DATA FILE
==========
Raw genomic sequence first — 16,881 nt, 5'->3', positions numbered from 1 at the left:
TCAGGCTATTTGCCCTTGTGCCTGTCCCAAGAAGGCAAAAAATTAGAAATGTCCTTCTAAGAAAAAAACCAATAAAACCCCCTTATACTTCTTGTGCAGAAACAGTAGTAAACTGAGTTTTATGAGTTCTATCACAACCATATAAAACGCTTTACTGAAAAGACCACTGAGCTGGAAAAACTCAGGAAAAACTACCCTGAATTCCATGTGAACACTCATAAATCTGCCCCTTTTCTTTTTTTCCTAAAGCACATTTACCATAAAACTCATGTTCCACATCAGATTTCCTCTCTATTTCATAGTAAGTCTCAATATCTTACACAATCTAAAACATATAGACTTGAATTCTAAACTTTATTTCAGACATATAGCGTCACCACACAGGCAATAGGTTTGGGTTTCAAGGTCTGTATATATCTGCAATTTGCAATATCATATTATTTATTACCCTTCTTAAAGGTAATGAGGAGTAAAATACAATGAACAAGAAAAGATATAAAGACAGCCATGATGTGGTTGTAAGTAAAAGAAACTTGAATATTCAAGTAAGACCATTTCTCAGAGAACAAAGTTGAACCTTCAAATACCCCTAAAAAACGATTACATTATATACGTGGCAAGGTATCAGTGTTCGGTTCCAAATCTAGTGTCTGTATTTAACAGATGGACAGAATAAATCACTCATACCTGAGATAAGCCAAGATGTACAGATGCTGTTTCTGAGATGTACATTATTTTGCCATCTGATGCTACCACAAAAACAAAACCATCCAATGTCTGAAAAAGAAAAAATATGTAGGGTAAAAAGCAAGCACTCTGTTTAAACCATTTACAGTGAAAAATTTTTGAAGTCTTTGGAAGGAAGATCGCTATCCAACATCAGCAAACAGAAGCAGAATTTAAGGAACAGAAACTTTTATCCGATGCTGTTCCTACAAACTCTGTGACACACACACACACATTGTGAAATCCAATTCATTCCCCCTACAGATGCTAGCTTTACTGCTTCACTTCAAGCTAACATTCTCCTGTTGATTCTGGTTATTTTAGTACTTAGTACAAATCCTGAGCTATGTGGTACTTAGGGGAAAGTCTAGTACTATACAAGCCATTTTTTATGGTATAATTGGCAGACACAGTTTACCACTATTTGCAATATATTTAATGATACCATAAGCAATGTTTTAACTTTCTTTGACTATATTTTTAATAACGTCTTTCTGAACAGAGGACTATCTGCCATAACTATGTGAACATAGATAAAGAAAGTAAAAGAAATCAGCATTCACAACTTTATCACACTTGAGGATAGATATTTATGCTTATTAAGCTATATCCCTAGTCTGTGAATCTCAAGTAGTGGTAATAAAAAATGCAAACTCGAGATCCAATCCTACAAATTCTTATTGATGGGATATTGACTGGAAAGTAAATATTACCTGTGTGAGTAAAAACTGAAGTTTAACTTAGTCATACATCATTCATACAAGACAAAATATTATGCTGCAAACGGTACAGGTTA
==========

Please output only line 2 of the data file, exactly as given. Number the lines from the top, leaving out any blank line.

TCAGGCTATTTGCCCTTGTGCCTGTCCCAAGAAGGCAAAAAATTAGAAATGTCCTTCTAAGAAAAAAACCAATAAAACCCCCTTATACTTCTTGTGCAGAAACAGTAGTAAACTGAGTTTTATGAGTTCTATCACAACCATATAAAACGCTTTACTGAAAAGACCACTGAGCTGGAAAAACTCAGGAAAAACTACCCTGAATTCCATGTGAACACTCATAAATCTGCCCCTTTTCTTTTTTTCCTAAAGCACATTTACCATAAAACTCATGTTCCACATCAGATTTCCTCTCTATTTCATAGTAAGTCTCAATATCTTACACAATCTAAAACATATAGACTTGAATTCTAAACTTTATTTCAGACATATAGCGTCACCACACAGGCAATAGGTTTGGGTTTCAAGGTCTGTATATATCTGCAATTTGCAATATCATATTATTTATTACCCTTCTTAAAGGTAATGAGGAGTAAAATACAATGAACAAGAAAAGATATAAAGACAGCCATGATGTGGTTGTAAGTAAAAGAAACTTGAATATTCAAGTAAGACCATTTCTCAGAGAACAAAGTTGAACCTTCAAATACCCCTAAAAAACGATTACATTATATACGTGGCAAGGTATCAGTGTTCGGTTCCAAATCTAGTGTCTGTATTTAACAGATGGACAGAATAAATCACTCATACCTGAGATAAGCCAAGATGTACAGATGCTGTTTCTGAGATGTACATTATTTTGCCATCTGATGCTACCACAAAAACAAAACCATCCAATGTCTGAAAAAGAAAAAATATGTAGGGTAAAAAGCAAGCACTCTGTTTAAACCATTTACAGTGAAAAATTTTTGAAGTCTTTGGAAGGAAGATCGCTATCCAACATCAGCAAACAGAAGCAGAATTTAAGGAACAGAAACTTTTATCCGATGCTGTTCCTACAAACTCTGTGACACACACACACACATTGTGAAATCCAATTCATTCCCCCTACAGATGCTAGCTTTACTGCTTCACTTCAAGCTAACATTCTCCTGTTGATTCTGGTTATTTTAGTACTTAGTACAAATCCTGAGCTATGTGGTACTTAGGGGAAAGTCTAGTACTATACAAGCCATTTTTTATGGTATAATTGGCAGACACAGTTTACCACTATTTGCAATATATTTAATGATACCATAAGCAATGTTTTAACTTTCTTTGACTATATTTTTAATAACGTCTTTCTGAACAGAGGACTATCTGCCATAACTATGTGAACATAGATAAAGAAAGTAAAAGAAATCAGCATTCACAACTTTATCACACTTGAGGATAGATATTTATGCTTATTAAGCTATATCCCTAGTCTGTGAATCTCAAGTAGTGGTAATAAAAAATGCAAACTCGAGATCCAATCCTACAAATTCTTATTGATGGGATATTGACTGGAAAGTAAATATTACCTGTGTGAGTAAAAACTGAAGTTTAACTTAGTCATACATCATTCATACAAGACAAAATATTATGCTGCAAACGGTACAGGTTA